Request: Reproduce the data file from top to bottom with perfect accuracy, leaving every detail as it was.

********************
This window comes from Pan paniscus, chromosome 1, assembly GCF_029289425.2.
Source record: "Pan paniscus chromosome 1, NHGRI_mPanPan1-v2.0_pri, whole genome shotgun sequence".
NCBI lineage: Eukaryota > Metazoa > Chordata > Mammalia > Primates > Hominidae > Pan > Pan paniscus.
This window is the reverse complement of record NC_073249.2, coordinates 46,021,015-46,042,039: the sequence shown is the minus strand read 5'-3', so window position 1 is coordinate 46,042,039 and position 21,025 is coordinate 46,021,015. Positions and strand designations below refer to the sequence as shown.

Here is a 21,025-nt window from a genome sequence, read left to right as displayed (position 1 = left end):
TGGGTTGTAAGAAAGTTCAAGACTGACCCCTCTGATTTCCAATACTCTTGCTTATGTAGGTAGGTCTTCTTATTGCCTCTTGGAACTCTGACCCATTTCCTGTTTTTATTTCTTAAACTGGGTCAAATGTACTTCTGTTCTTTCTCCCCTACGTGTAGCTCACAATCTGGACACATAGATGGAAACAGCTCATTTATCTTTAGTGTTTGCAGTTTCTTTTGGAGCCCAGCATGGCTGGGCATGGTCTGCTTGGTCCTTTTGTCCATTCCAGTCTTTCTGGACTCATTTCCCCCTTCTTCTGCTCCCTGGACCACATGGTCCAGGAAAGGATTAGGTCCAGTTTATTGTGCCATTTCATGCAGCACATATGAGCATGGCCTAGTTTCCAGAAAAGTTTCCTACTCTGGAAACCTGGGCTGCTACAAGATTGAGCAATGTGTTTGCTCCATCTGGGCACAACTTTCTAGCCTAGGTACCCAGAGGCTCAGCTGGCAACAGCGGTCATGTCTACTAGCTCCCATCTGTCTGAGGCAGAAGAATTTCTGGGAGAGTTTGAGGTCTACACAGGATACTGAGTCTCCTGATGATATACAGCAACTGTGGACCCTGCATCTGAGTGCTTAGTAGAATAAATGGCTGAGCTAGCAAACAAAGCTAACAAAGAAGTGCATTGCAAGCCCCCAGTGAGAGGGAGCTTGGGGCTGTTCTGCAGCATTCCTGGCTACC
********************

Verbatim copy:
This window comes from Pan paniscus, chromosome 1, assembly GCF_029289425.2.
Source record: "Pan paniscus chromosome 1, NHGRI_mPanPan1-v2.0_pri, whole genome shotgun sequence".
NCBI lineage: Eukaryota > Metazoa > Chordata > Mammalia > Primates > Hominidae > Pan > Pan paniscus.
This window is the reverse complement of record NC_073249.2, coordinates 46,021,015-46,042,039: the sequence shown is the minus strand read 5'-3', so window position 1 is coordinate 46,042,039 and position 21,025 is coordinate 46,021,015. Positions and strand designations below refer to the sequence as shown.

Here is a 21,025-nt window from a genome sequence, read left to right as displayed (position 1 = left end):
TGGGTTGTAAGAAAGTTCAAGACTGACCCCTCTGATTTCCAATACTCTTGCTTATGTAGGTAGGTCTTCTTATTGCCTCTTGGAACTCTGACCCATTTCCTGTTTTTATTTCTTAAACTGGGTCAAATGTACTTCTGTTCTTTCTCCCCTACGTGTAGCTCACAATCTGGACACATAGATGGAAACAGCTCATTTATCTTTAGTGTTTGCAGTTTCTTTTGGAGCCCAGCATGGCTGGGCATGGTCTGCTTGGTCCTTTTGTCCATTCCAGTCTTTCTGGACTCATTTCCCCCTTCTTCTGCTCCCTGGACCACATGGTCCAGGAAAGGATTAGGTCCAGTTTATTGTGCCATTTCATGCAGCACATATGAGCATGGCCTAGTTTCCAGAAAAGTTTCCTACTCTGGAAACCTGGGCTGCTACAAGATTGAGCAATGTGTTTGCTCCATCTGGGCACAACTTTCTAGCCTAGGTACCCAGAGGCTCAGCTGGCAACAGCGGTCATGTCTACTAGCTCCCATCTGTCTGAGGCAGAAGAATTTCTGGGAGAGTTTGAGGTCTACACAGGATACTGAGTCTCCTGATGATATACAGCAACTGTGGACCCTGCATCTGAGTGCTTAGTAGAATAAATGGCTGAGCTAGCAAACAAAGCTAACAAAGAAGTGCATTGCAAGCCCCCAGTGAGAGGGAGCTTGGGGCTGTTCTGCAGCATTCCTGGCTACC